“Captain America”- Master Sgt. Andrew Christian Marckesano

 In Military, Veterans

Master Sgt. Andrew Christian Marckesano was known to his friends as “Captain America.” He served six tours in Afghanistan with the 82nd Airborne, and Army Rangers, as well as six other tours overseas. All were combat tours. He was a Silver Star recipient. Two days after the 4th of July, he committed suicide after dinner with his former commander. He had just been hired for a job at the Pentagon and was still on active duty. He left behind his wife and two children.

Fox reported,

“His death sent shock waves through the military. His friends, family and military leaders were at a loss. Many told Fox News that Marckesano never got over his tour in Afghanistan’s Arghandab Valley in 2009 with the 2-508, a battalion that had one of the highest casualty rates of any unit during the war. “That deployment was like being in the ring with Mike Tyson for a year,” according to the battalion’s former Command Sgt Major Bert Puckett.

He sent a passionate appeal this week to the rest of the battalion: “Text me, I told you before my door is open… my phone is at hand. We did things that people make movies about and in some cases, writers and producers wouldn’t even try to write our story… the rucksack is heavy… and when it gets heavy we [&$#*] help each other, but you have to reach out… Don’t let the Valley win.”

Marckesano’s suicide was the 30th from this battalion.”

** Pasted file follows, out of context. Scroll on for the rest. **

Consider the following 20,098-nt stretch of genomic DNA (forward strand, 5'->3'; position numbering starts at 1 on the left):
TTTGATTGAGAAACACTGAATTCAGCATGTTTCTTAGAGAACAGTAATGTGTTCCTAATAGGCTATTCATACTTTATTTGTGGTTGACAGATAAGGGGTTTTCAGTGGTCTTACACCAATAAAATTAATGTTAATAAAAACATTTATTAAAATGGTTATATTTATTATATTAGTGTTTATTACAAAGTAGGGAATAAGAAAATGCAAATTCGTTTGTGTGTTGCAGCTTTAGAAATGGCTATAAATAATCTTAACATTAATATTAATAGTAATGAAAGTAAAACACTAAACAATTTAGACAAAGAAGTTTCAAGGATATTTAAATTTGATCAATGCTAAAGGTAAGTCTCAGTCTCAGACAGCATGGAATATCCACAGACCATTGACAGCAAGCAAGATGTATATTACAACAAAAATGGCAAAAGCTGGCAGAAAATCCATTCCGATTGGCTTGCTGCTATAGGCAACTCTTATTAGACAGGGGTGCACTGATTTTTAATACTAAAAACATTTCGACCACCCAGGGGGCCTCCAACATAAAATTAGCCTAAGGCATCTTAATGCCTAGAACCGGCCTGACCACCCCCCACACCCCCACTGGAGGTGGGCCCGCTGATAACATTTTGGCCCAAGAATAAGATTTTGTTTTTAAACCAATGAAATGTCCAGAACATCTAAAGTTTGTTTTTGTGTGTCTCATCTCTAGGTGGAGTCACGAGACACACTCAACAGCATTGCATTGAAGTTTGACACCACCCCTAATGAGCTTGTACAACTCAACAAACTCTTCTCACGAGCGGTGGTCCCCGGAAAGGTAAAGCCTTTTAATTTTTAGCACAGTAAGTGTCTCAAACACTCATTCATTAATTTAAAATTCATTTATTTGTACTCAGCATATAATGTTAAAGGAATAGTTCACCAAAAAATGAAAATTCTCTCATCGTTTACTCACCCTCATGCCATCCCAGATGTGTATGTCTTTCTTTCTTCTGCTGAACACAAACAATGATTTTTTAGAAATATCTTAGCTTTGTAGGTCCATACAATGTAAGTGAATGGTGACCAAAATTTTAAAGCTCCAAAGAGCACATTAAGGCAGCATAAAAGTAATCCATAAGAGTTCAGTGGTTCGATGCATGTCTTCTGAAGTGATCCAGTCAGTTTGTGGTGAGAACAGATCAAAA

Let that number sink in: 30 members of the battalion have committed suicide.

The Arghandab Valley battle of 2009

Arghandab was the gateway to Kandahar, Afghanistan.  The  valley was a deadly tour for US forces, where 40% of the US forces killed in Afghanistan that year died.

The following is illustrative of some of the difficulties encountered by the 2-508. It is unclear if MSgt Marckesano was actually in Bravo company, but he was in the 2-508 in the Arghandab valley in 2009.

NBC reported in 2010,

The U.S. forces’ enemy is almost invisible in parts of this lush valley in southern Afghanistan. It comes not as gunmen but as bombs planted on footpaths, wedged into walls, nestled in trees and hidden under bridges.

The Bravo Company soldiers of the 2nd Battalion, 508th Parachute Infantry Regiment have gotten caught up in only one significant firefight in the more than six months they’ve been stationed in a 1.2-square mile (3-square kilometer) area just north of Kandahar city.

But nearly every day they find — or step on — homemade bombs. As a result, they’ve had some intense on-the-job training in bomb-spotting, so they can continue to keep patrolling and keep the Taliban from threatening local villagers.

The military operation is completely different just a two-hour hike to the north or west. In northern Arghandab, schools are being set up and agriculture subsidies are making friends of farmers. To the west, paratroopers are in nearly daily firefights with insurgents who ambush patrols and assault combat outposts.

The 2-508 didn’t unseat the Taliban insurgents totally from the area, but they did their level best. Their constant patrolling kept the Taliban from moving freely in the area. Locals were no longer afraid to go out in the fields. They captured a bomb-making unit in the area. They did a lot of good, but it came at an incredibly high price. From heavy firefights to IEDs, the constant fight took its toll.

Master Sergeant Andrew Marckesano succumbed to the ghosts of war, as 20 others do on a daily basis. President Trump implemented a new suicide prevention program and Congress introduced a bipartisan measure called the Zero Suicide Initiative at the Department of Veterans Affairs designed to bring the numbers to zero.

But ghosts of war are hard to eradicate. Like the IEDS and firefights that create them, they hide and ambush service members at the least expected time. Rest in Peace, Andrew Marckesano, “Captain America,” your service will not be forgotten.

Featured photo: MSgt Andrew Marckesano


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